Now, how many of you have seen 1/8-inch gaps installed in plywood or OSB sheathing attached to the exterior wall? I would venture to say that few of you have because very seldom is the wood sheathing gapped on wall surfaces.
So, when you, as a stucco contractor, are called out to a completed project where your stucco is displaying cracking, what is the reaction of the General Contractor or Owner? It’s a bad stucco job. And you are directed to repair or replace the stucco. And how many of our stucco contractors go ahead and repair and replace the stucco without any compensation whatsoever? All too many.
I would argue that if your stucco was applied over wood framed construction with OSB or plywood sheathing, the wood sheathing was not gapped, blocking was not provided at the horizontal joints, and the sheathing was not installed perpendicular to the studs—in conformance to the recommendations of the American Plywood Association or manufacturer’s recommendations for stucco claddings. All are factors that could lead to buckling of the wood sheathing and subsequent cracking of stucco. What you will often see is that the cracks are somewhat uniform (generally horizontal and vertical cracking), a clear indicator that wood sheathing buckling has occurred.
Installation of the wood sheathing is also critical towards the performance of stucco cladding. Wood sheathing should be installed horizontally or perpendicular to the framing members. When sheathing is installed horizontally, APA recommends that blocking be installed between studs along horizontal panel joints, or fastening a plywood cleat to the back side of the wall sheathing with screws for extra support. Although, blocking is not always necessary to meet wall bracing requirements, it is recommended for the best performance, and to eliminate the potential for cracking of the stucco exterior finish along the horizontal joint in the wall sheathing. Blocking is required for shear wall applications.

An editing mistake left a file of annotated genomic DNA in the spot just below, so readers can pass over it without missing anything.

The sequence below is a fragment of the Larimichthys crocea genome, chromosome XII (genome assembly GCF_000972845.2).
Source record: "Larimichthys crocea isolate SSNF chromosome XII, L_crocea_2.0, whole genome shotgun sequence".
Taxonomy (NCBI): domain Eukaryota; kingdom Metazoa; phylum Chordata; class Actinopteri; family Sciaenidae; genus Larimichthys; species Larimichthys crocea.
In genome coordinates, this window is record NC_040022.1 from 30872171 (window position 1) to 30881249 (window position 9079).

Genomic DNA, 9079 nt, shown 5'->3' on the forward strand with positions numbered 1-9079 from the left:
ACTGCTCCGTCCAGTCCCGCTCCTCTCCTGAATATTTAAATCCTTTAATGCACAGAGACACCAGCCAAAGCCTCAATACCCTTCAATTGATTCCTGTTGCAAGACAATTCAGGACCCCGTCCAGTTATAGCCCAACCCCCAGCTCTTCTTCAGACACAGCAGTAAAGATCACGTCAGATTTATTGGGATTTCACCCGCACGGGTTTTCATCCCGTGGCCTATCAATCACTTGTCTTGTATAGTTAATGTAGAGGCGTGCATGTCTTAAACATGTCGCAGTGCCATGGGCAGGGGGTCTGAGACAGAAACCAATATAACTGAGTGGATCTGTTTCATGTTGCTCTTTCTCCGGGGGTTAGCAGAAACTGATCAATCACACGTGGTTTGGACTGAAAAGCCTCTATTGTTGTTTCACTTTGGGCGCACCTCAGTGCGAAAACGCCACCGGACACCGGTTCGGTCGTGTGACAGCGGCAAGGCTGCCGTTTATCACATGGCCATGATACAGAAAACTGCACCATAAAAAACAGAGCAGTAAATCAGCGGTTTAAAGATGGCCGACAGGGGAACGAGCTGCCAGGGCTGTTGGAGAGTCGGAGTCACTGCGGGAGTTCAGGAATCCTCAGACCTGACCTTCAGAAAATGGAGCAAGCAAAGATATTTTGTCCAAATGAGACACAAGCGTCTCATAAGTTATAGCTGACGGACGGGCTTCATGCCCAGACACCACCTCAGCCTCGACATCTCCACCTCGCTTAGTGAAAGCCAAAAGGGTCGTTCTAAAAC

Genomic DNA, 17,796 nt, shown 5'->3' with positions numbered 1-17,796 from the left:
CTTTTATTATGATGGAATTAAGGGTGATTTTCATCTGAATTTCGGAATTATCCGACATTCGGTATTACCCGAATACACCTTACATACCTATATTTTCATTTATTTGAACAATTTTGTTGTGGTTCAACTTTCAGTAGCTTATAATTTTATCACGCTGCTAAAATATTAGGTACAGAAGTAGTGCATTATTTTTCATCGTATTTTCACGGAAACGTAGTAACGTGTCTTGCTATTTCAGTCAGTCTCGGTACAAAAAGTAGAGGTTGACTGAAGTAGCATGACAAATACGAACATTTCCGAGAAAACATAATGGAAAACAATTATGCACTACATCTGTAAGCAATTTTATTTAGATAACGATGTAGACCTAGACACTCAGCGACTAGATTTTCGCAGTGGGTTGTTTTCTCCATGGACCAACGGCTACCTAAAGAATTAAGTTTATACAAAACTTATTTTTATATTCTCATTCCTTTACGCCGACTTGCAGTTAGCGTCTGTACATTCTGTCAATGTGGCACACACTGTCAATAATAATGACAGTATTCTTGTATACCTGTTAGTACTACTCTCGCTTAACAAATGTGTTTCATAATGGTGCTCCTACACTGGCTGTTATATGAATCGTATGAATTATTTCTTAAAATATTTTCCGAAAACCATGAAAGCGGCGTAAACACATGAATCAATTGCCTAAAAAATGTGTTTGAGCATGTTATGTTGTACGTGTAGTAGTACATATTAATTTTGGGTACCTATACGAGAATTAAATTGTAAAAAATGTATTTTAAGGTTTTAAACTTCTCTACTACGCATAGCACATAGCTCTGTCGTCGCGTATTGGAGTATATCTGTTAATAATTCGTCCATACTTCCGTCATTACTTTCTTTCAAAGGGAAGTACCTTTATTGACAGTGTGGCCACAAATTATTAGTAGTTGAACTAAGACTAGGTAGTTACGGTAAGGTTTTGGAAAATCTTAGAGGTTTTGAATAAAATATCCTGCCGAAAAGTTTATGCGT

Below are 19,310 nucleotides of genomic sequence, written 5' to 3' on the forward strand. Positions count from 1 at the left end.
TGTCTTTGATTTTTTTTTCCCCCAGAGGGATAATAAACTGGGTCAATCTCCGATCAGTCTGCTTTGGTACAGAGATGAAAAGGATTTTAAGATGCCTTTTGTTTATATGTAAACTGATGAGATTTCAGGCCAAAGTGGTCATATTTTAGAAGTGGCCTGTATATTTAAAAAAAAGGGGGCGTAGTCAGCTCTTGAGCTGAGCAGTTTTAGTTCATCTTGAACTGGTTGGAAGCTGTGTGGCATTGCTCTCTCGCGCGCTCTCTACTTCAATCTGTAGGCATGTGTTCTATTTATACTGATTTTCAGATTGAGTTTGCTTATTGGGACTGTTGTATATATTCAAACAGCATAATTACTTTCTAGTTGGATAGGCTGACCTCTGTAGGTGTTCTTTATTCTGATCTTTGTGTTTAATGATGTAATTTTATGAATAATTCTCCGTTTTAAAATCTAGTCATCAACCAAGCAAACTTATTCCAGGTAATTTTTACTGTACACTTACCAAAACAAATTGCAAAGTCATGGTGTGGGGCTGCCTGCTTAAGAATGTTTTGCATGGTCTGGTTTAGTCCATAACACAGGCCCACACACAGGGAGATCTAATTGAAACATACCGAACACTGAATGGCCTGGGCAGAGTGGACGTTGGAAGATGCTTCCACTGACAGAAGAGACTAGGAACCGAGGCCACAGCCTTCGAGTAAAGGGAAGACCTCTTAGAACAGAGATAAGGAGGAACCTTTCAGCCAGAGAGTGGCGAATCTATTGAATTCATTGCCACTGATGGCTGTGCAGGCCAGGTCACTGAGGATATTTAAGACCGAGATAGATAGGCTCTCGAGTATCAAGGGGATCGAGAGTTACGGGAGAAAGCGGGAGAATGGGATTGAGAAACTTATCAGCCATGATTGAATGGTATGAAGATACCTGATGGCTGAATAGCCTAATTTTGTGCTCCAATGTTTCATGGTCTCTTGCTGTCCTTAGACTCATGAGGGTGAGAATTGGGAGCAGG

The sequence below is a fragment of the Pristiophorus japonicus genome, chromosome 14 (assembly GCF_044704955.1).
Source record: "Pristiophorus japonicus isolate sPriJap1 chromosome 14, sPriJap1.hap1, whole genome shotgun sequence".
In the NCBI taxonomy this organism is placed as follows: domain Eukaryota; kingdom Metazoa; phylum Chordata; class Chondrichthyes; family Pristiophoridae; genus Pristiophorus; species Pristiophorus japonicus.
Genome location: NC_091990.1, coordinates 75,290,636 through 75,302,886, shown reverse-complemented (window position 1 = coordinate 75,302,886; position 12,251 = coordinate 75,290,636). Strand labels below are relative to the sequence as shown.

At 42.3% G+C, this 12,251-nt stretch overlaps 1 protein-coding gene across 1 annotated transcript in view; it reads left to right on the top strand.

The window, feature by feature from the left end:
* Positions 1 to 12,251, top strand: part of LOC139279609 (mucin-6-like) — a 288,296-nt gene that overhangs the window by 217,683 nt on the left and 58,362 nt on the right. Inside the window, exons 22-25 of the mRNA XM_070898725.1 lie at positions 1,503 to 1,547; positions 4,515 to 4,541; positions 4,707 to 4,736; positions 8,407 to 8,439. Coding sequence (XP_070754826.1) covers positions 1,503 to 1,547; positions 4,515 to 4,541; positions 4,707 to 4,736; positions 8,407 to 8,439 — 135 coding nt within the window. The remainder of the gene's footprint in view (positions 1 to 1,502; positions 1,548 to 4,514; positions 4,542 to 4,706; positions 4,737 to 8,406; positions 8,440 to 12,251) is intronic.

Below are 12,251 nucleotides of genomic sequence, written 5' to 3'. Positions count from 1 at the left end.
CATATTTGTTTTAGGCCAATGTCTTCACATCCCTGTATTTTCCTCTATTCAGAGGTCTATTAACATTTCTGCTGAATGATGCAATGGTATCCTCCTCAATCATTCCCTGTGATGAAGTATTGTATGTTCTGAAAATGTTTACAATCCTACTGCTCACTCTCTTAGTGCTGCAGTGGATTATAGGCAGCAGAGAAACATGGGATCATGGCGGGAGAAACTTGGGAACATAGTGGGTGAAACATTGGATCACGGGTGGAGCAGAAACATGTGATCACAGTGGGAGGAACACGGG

It’s Not the Stucco
Plywood and OSB are very good products when protected from excess moisture and installed properly. But what is it going to take to get the general contractors to ensure that the wood sheathing is protected from excess moisture, ensure that the sheathing is gapped properly and installed perpendicular to framing and with blocking at the horizontal joints (per the recommendations of the American Plywood Association), and make certain that the moisture content is not excessive? Education, and if that fails, putting the responsibility and cost of repairs where it belongs. Before we mobilize to the project, we should send the superintendent to the project to observe the installation of the wood sheathing to make sure it is being installed correctly. If there are concerns over the installation of wood sheathing or observances of excess moisture, now is the time to raise them in writing to the GC.
I get a little tired of hearing people say, “Well it’s stucco, it’s supposed to crack.” Stucco doesn’t crack in a uniform pattern without some type of building movement. There is a reason we allow stucco to cure for fourteen to twenty days before we apply the finish coat. Most cracking that is going to occur will take the form of very small shrinkage cracking, think spider web cracking, during the curing stage. This is natural and these shrinkage cracks are easily addressed prior to the application of the finish coat, and again, this is why we let the brown coat cure out before applying the finish. But when it is thirty or sixty or more days since completion, and the owner has noticed cracks showing up, look to buckling as a source of cracking or some other type of building movement. And don’t be afraid to take a sample of the stucco and get it analyzed. More times than not the results are going to show nothing out of the ordinary with your stucco, which gives you the opportunity to say, it’s not the stucco.
Stucco is a fantastic wall cladding. By allowing others to blame stucco for cracking, when the real reason for cracking is the inability of others to be aware of, and strictly follow the manufactures recommendations for the installation of wood sheathings scheduled to receive stucco claddings, which does a disservice to our industry and to our craftspeople.